Today I spoke at the Polytechnic University of Catalonia in Barcelona and it was quite an interesting start to the day.  Some 200 people came to the day-long workshop in the heart of the Catalonian independence movement.  If you're watching international news at all, you know that Catalonia is trying to separate from Spain in a bloodless revolution.

 People who speak Spanish cannot understand people who speak Catalonian.  That's important to appreciate.  So one of the ways Catalonians assert their independence is to conduct things in their language, not in Spanish.  All Catalonians know and understand Spanish, but not the other way around.

 Catalonia is the northeast portion of Spain with Barcelona as its center.  Of course, I was assigned a professor to interpret for me, who spoke Spanish.  Within a couple of minutes of starting, I could tell something was amiss.  The folks in the crowd who understood English said the professor was not interpreting anything, but rather, he simply was giving his own speech.

 I don't understand much Spanish, but even I could tell that he didn't seem to be saying what I was saying, know what I'm sayin'?  The murmuring grew in the crowd with snickers and things going off the rails.  What I learned later was the head of faculty realized the professor was completely over his skis and so they put out a plea to the crowd for anyone who could interpret to please step forward. 

 The wonderful professional interpreter I had the first time I came to Spain, Ana, happened to be in attendance and volunteered to do the heavy lifting.  Immediately the room lit up as she performed flawlessly and energetically.  The room had both radical separatists and radical non-separatists.  I've conversed with both in the day I've already been here and it's a fascinating discussion because it digs into the never-ending tension between centralized governance and localized governance.

 This is the same the world over and it's not going away soon.  As we've watched the breakup of the old Soviet Union and the new states like Bosnia and Slovenia--tiny countries--get autonomy, it begs the question about what is too small for self-governance.  The folks on M street feel like city hall is ramming centralized policy down their throats.  The folks in Greenville think the county is running policy down their throats.  The folks in the city or county think the state is tyrannical.  And the states routinely think the federal is overstepping its authority.  And so it goes, each jurisdiction feeling bullied by the one that's one size bigger.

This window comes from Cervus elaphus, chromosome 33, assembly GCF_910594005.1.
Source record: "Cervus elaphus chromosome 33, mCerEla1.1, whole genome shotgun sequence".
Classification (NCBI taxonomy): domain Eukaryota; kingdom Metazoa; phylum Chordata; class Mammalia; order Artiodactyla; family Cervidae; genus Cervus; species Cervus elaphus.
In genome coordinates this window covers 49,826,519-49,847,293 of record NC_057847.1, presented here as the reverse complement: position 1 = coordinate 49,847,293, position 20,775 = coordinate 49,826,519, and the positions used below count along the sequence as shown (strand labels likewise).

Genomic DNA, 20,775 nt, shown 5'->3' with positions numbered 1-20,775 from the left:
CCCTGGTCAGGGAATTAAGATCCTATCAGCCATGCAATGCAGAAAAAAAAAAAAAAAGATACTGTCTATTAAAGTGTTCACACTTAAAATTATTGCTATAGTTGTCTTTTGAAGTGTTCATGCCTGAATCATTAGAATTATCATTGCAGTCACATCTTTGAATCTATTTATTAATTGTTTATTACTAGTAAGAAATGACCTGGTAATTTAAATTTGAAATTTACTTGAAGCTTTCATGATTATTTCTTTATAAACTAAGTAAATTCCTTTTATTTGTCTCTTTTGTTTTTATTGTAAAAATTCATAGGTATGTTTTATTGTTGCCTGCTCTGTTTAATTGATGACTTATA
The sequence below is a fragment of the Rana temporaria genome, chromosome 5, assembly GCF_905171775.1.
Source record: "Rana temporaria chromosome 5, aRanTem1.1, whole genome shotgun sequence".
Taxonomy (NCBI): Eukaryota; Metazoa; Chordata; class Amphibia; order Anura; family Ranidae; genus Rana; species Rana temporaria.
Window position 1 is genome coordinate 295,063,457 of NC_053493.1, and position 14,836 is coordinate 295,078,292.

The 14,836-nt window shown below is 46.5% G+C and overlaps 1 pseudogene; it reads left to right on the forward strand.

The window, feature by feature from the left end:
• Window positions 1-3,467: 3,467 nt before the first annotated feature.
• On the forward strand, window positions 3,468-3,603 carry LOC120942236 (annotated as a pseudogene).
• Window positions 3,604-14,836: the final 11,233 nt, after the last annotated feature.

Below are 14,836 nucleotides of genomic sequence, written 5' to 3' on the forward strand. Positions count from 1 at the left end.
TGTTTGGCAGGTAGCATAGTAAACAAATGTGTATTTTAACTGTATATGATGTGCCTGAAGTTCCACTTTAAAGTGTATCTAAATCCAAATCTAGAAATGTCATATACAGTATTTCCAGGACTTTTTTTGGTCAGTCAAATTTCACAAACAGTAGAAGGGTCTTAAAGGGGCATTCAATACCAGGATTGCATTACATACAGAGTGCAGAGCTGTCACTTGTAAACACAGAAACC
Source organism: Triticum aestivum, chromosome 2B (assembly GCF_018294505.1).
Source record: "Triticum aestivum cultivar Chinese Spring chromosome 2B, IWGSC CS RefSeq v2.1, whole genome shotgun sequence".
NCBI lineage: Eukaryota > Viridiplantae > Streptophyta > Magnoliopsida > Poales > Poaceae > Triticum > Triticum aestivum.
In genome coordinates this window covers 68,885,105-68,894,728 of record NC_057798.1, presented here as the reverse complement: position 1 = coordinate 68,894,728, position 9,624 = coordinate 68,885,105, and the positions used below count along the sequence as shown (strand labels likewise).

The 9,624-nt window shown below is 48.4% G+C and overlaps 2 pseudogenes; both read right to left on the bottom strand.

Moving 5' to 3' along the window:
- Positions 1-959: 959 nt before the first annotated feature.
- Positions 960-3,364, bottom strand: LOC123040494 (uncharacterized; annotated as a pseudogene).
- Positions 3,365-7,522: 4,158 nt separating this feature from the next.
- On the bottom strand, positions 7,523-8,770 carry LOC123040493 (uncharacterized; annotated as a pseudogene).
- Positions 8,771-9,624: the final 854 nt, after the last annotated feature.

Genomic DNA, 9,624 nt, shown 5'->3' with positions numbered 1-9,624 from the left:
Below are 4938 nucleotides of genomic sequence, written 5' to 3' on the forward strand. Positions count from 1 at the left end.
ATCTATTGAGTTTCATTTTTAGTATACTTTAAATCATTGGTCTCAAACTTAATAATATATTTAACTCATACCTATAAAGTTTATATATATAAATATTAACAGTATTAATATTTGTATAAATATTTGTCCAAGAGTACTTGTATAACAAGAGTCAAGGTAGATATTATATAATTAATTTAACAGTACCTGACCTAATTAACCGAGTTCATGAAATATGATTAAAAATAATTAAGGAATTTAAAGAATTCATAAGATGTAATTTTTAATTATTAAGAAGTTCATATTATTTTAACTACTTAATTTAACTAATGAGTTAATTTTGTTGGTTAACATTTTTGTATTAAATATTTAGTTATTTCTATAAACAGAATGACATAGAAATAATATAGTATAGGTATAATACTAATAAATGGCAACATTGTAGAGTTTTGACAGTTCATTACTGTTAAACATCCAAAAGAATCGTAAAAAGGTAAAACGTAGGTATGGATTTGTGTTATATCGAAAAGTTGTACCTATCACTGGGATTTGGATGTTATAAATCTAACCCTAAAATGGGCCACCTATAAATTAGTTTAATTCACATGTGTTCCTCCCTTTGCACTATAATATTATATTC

In general, it seems to me like folks should be able to break off into more autonomous units if they want to.  Of course, eventually the unit gets too small for autonomy, but who is to arbitrate what that size is?  Some countries are far smaller than Catalonia.  Greece is going through a separatist movement right now.

 It begs the question about the American civil war and why I believe the south should have been left alone.  Does that mean I condone slavery?  No, not by long shot, but had it not been for abolitionist absolutism and zealotry, the proposed buy-out of the slaves would have ended it without half a million lives lost.  Other countries abolished slavery without blooodshed; only America failed to follow suit.

 Isn't it interesting that folks who want choice, diversity, and individuality are often the first to assert centralized control over a separatist faction.  One of the folks I talked with today said that the Catelonian movement was wrong because the European Union was about inclusiveness rather than division.  But if inclusiveness means giving up regional governance, then all the European countries in the EU should quit being individual countries.

 At some point, people need to be trusted to self-govern, to self-organize and to work out their problems themselves without bullying or self-righteous intervention.  That applies to all sorts of things.  Right now in Spain alternative wellness practitioners are being harassed by government agents.  But what if I want to go to a quack?  Should I not have the right to go to the quack of my choice, as a consenting adult?  You can't remove these separatist movements--including the historical ones--from the larger reality that they mirror our views of practical personal freedoms and self-organization.

 Can you imagine a United States, a Confederate States, and Cherokee Nation, Sioux Nation, and Apache Nation all creating a mosaic of friendly nations in a North American alliance?